Astonishing things happen in Professor Purang Abolmaesumi’s research meetings. Each week Purang and his students gather to hear about each others’ research, make suggestions and offer criticisms; this, in itself, is not unique, regular meetings are common in most organizations. What is remarkable is the lateral thinking and truly innovative insights that are generated in these meetings.
It was during these team meetings Purang and his students realized that a statistical model they were using to help physicians visualize ultrasound information from the spine could also be applied to magnetic resonance images used to diagnose depression. The result was an 80% accurate diagnosis using only the MRIs, the best result ever reported. In a second burst of insight, Purang’s students saw that a technique used to integrate information about brain function and structure could be used to improve the treatment of prostate cancer. Perhaps more impressive than these insights are the number of innovations Purang’s students have managed to move through clinical trials to be used by physicians or to be scaled-up by companies.
Collaboration is particularly important in biomedical engineering. Prof. Abolmaesumi and his students must use a very interdisciplinary approach to get results. In biomedical engineering, knowledge of a number of engineering subspecialties must be united with medicine and patient care. Purang’s approach to mentorship has benefited the entire Biomedical Engineering Graduate Program at UBC. Working with the curriculum advisory team Purang has helped to integrate three new Engineering in Scrubs courses. These courses provide a unique opportunity for students to become familiar with the medical arena and work with clinicians.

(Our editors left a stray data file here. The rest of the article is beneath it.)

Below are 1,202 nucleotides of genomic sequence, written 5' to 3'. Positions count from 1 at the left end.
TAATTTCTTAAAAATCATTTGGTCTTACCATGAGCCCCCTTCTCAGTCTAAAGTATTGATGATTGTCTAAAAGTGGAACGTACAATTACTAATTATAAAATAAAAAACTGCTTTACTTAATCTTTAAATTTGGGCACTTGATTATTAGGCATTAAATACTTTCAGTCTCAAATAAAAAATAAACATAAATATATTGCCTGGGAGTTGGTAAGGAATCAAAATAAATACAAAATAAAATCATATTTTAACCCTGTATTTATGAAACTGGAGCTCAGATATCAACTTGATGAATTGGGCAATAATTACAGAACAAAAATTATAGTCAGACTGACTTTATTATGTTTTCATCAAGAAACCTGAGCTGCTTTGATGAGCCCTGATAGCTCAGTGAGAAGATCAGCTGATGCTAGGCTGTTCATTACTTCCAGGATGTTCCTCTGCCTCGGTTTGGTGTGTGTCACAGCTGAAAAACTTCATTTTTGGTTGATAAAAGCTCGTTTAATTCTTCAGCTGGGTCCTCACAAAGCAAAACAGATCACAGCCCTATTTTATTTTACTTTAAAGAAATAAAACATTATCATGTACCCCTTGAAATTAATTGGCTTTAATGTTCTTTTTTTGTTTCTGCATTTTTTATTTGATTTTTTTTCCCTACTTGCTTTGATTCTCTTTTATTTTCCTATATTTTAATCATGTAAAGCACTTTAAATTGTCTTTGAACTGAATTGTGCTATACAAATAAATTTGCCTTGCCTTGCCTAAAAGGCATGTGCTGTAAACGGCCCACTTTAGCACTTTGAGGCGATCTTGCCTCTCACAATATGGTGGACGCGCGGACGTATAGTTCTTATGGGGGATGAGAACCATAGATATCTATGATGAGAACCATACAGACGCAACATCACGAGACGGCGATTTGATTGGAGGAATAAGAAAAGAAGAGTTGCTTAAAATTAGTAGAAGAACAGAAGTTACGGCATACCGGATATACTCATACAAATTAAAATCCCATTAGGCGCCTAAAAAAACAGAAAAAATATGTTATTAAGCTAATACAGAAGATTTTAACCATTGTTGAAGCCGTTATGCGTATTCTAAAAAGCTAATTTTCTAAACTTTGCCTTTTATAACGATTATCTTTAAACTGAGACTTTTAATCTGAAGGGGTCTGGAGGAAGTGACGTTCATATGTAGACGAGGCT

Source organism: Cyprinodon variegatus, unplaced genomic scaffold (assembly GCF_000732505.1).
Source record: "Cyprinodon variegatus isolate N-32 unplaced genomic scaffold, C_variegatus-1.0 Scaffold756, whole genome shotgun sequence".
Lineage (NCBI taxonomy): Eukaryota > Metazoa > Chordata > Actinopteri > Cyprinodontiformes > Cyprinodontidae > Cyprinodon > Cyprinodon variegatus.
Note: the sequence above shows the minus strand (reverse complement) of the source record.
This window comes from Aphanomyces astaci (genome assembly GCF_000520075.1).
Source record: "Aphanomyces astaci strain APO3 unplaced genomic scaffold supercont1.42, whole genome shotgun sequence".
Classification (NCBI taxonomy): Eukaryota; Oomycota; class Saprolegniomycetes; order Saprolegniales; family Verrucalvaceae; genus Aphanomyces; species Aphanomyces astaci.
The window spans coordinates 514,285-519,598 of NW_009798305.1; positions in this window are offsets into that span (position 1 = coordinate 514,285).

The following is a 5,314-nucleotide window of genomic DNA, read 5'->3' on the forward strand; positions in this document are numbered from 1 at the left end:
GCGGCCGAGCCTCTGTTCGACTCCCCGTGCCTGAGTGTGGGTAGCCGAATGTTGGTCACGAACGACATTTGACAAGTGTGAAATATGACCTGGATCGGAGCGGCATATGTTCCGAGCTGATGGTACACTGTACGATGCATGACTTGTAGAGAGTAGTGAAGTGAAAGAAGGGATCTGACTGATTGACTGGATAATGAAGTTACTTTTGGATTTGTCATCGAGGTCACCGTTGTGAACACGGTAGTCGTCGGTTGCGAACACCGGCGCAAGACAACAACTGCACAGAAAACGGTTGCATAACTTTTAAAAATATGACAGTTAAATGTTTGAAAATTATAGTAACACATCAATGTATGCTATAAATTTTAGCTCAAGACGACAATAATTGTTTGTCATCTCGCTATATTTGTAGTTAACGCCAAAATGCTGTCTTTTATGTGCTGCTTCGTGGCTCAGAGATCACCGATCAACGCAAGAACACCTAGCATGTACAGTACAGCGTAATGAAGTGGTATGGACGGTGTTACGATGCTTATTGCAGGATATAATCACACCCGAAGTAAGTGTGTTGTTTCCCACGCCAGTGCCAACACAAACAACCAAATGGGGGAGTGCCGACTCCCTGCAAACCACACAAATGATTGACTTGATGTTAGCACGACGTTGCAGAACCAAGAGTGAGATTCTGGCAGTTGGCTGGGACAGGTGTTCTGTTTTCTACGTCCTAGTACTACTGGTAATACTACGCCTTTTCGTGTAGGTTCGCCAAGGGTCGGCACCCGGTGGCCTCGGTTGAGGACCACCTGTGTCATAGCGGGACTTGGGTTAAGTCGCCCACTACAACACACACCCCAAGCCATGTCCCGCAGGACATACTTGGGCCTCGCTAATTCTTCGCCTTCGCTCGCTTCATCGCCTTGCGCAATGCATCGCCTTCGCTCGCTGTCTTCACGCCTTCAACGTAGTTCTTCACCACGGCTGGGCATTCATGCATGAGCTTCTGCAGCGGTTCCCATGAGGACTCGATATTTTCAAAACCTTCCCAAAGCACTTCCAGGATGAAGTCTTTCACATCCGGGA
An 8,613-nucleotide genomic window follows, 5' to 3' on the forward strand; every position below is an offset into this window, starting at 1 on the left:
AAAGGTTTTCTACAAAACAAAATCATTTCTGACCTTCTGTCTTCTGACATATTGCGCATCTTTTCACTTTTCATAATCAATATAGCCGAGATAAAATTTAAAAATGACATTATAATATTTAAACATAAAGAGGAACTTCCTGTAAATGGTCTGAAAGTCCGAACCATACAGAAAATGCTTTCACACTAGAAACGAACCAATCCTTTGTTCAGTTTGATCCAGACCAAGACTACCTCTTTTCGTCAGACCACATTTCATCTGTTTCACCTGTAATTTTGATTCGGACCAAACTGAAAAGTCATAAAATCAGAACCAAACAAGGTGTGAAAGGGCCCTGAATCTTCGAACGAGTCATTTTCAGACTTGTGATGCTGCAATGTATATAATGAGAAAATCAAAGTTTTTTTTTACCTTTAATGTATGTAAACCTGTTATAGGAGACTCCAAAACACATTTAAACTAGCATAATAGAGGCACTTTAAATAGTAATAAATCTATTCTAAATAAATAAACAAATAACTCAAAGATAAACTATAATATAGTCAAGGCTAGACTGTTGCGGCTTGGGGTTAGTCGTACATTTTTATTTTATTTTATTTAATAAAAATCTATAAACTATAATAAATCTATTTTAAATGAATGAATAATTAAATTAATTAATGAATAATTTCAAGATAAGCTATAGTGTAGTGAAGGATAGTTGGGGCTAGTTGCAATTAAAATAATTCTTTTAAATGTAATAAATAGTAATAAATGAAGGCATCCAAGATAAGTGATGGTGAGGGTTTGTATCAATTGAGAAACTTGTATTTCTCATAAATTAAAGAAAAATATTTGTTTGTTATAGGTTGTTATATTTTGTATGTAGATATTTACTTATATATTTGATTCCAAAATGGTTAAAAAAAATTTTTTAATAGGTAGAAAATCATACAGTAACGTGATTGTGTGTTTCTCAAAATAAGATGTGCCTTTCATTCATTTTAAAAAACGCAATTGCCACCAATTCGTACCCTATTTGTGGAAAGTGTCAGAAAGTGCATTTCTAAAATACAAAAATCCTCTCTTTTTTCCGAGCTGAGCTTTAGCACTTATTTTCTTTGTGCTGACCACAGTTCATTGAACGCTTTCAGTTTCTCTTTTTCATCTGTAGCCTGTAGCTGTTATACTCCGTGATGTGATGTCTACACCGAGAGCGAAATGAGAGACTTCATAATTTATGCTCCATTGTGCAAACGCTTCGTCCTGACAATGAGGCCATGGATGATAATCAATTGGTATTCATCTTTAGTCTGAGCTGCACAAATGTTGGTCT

Purang’s approach to mentorship includes the whole person, the student’s education, ambitions, and motivation. The collaborative culture in his lab inspires trust and a collegial atmosphere that extends beyond the student’s time at university. Many of Purang’s students have gone on to become faculty members at leading institutions or have started their own companies. Purang’s network of innovative colleagues continues to grow.
Professor Purang Abolmaesumi has mentored 15 PhD, 32 MSc, and 9 postdoctoral fellows. His former students were invited to write to ECE in support of his nomination for the UBC Killam Award for Excellence in Mentoring. The response was overwhelming. The Department is very pleased that Prof. Abolmaesumi has been recognized with this award. It is clear that Prof. Abolmaesumi’s impact on his field and on the lives of his students will continue to ripple outward.
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